ACM Awards: Nine Lessons I Learned From Vegas Cab Drivers

Since I landed in Las Vegas for the ACM Awards a few days ago, I’ve taken nine cabs rides. Because one thing no one ever tells you about Las Vegas is that even though you can see your destination , it doesn’t mean you can easily walk there. I learned that lesson the hard way. In 2011. In stilettos.

And the whole cab thing isn’t exactly a walk in the park either. You can’t hail cabs. You have to do things the Vegas way and get in taxi lines and wait your turn while some official taxi-getter opens the door for you and tells the cab driver your destination.

But once you’re in, you’re in. And those long drives up and down the strip, and sometimes up and down the back streets, can really open your eyes if you have a chatty cabby.

Here’s what my cab drivers have taught me so far:

1. Country fans cannot hold their liquor. That is especially ironic when you consider all of our songs about going out drinking. Maybe we’re just the kind of folks who can handle moonshine and Jack and Crown but not 30-ounce screwdrivers by the pool.

2. Ethiopians love country music. Especially ballads and Alan Jackson and Kenny Rogers. Now, I don’t have international sales numbers to support this, but that particular cab driver was pretty convincing.

3. The weekend of the ACM Awards is the best the Las Vegas weather ever gets. If it was in the summer, when it can get up to 120 degrees, we’d all melt during the outdoor events.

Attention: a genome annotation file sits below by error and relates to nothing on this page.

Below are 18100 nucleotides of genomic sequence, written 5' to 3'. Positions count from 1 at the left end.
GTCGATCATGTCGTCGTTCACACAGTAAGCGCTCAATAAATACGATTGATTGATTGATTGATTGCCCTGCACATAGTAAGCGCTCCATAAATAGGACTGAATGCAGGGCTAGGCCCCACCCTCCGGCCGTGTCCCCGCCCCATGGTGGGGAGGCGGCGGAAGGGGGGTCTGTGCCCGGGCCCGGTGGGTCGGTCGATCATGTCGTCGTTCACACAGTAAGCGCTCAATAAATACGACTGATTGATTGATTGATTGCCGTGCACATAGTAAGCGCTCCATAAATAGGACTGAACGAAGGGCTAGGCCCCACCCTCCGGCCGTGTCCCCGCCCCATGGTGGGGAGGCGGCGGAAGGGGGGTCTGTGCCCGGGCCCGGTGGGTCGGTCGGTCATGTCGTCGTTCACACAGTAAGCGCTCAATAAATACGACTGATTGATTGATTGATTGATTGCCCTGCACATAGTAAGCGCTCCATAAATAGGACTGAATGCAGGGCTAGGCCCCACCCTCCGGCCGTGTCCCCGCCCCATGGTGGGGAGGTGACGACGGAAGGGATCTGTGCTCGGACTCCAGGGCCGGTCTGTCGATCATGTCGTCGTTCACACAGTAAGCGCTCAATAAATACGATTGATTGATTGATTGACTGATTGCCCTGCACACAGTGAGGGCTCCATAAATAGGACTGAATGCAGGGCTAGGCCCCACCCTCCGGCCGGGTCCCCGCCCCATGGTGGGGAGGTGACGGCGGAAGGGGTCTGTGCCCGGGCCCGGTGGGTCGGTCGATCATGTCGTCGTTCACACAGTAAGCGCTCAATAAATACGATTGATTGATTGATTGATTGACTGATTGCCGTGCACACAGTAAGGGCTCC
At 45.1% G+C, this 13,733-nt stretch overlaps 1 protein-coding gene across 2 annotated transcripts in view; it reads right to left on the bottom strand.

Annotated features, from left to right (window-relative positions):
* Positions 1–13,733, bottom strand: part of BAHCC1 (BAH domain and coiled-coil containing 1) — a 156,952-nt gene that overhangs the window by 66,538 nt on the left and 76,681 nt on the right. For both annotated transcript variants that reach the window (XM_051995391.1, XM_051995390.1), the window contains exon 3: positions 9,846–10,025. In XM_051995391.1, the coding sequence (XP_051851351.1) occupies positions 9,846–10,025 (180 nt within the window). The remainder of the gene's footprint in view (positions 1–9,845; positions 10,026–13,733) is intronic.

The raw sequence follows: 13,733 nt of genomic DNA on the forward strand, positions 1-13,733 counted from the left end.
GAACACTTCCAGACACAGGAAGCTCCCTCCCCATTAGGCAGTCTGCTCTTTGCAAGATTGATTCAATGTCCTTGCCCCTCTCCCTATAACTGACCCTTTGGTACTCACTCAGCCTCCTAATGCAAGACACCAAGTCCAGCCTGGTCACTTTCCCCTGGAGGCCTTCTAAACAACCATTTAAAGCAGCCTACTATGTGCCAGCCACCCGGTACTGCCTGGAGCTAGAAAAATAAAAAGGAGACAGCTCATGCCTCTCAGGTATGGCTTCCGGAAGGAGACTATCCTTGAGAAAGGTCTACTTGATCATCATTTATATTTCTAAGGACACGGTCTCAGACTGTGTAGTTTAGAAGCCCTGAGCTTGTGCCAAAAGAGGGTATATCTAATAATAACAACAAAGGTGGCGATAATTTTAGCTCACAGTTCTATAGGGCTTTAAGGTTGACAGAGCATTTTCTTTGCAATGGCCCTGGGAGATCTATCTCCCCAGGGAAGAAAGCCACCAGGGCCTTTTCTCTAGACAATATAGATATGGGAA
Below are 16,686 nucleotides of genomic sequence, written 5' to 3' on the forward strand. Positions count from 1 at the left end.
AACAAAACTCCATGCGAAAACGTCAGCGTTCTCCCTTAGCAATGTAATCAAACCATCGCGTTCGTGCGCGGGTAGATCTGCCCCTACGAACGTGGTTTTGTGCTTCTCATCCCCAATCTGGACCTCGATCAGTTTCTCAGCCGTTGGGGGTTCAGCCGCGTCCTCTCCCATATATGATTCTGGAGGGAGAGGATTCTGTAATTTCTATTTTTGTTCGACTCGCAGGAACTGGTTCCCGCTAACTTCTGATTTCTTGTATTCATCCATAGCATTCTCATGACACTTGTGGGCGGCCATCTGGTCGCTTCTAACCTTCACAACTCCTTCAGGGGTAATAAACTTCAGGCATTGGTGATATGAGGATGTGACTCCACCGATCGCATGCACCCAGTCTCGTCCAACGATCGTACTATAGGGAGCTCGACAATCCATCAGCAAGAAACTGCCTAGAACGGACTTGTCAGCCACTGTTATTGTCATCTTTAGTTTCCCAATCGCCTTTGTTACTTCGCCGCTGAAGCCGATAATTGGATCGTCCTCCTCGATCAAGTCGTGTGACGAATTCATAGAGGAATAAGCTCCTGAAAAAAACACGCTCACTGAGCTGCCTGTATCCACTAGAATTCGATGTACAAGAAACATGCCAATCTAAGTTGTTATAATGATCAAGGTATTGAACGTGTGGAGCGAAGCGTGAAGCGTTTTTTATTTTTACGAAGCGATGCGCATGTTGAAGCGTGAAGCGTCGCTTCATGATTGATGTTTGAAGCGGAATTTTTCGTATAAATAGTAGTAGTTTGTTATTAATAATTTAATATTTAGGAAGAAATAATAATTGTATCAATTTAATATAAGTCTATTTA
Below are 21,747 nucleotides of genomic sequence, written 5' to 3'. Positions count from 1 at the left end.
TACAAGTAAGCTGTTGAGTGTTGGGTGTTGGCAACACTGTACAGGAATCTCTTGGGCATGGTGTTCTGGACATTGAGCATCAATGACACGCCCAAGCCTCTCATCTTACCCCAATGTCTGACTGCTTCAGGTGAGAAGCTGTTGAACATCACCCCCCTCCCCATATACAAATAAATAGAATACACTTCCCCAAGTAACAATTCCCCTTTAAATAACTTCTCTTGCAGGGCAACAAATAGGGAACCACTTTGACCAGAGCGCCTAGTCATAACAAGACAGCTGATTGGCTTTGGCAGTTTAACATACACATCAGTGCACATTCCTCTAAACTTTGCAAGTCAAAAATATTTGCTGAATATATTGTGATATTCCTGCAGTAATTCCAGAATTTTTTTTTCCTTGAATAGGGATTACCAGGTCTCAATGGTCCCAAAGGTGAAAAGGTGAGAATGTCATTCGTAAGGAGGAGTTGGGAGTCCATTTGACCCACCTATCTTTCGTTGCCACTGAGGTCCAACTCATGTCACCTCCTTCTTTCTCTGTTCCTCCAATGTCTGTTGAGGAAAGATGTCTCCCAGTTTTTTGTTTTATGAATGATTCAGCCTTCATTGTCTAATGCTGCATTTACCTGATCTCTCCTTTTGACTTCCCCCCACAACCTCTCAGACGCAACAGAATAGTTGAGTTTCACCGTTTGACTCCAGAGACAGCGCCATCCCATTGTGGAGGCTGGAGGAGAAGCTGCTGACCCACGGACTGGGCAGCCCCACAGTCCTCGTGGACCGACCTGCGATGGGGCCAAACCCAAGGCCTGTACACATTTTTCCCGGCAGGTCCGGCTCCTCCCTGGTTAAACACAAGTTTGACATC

4. The house always wins. Always. It doesn’t care how smart or lucky you think you are, you can bet you’ll go home with less money than you came with.

5. The best way to get around and avoid gridlocked traffic on the Strip is to rent a motorbike.

6. A typical Friday or Saturday night brings in a lot of vomit. One driver told me he usually has to go back to the cab yard and switch cars about three times a night because of what his passengers claim is just motion sickness. (See also No. 1.)

7. In the time before cellphones (BC) and the incessant checking of cellphones, the gamblers in Vegas casinos rarely knew what time it was because there are no clocks in casinos. Nor are there windows. So does anybody really know what time it is? No. And that’s exactly the way the casinos want it.

8. Remember when Las Vegas tried to market itself as a family-friendly destination? That didn’t work. That will never work. Vegas is and always will be a place for grownups doing grown-up things. Leave the kids at home.

9. Country fans are the best tippers. At the end of every ride, if you pay for the ride with a credit card, you have the opportunity to tip 20, 30 or 40 percent. One driver told me he makes more money in tips throughout ACM weekend than any other weekend of the year. He wishes country fans would come to Vegas more often. Bless his heart.

Alison makes her living loving country music. She's based in Chicago, but she's always leaving her heart in Nashville.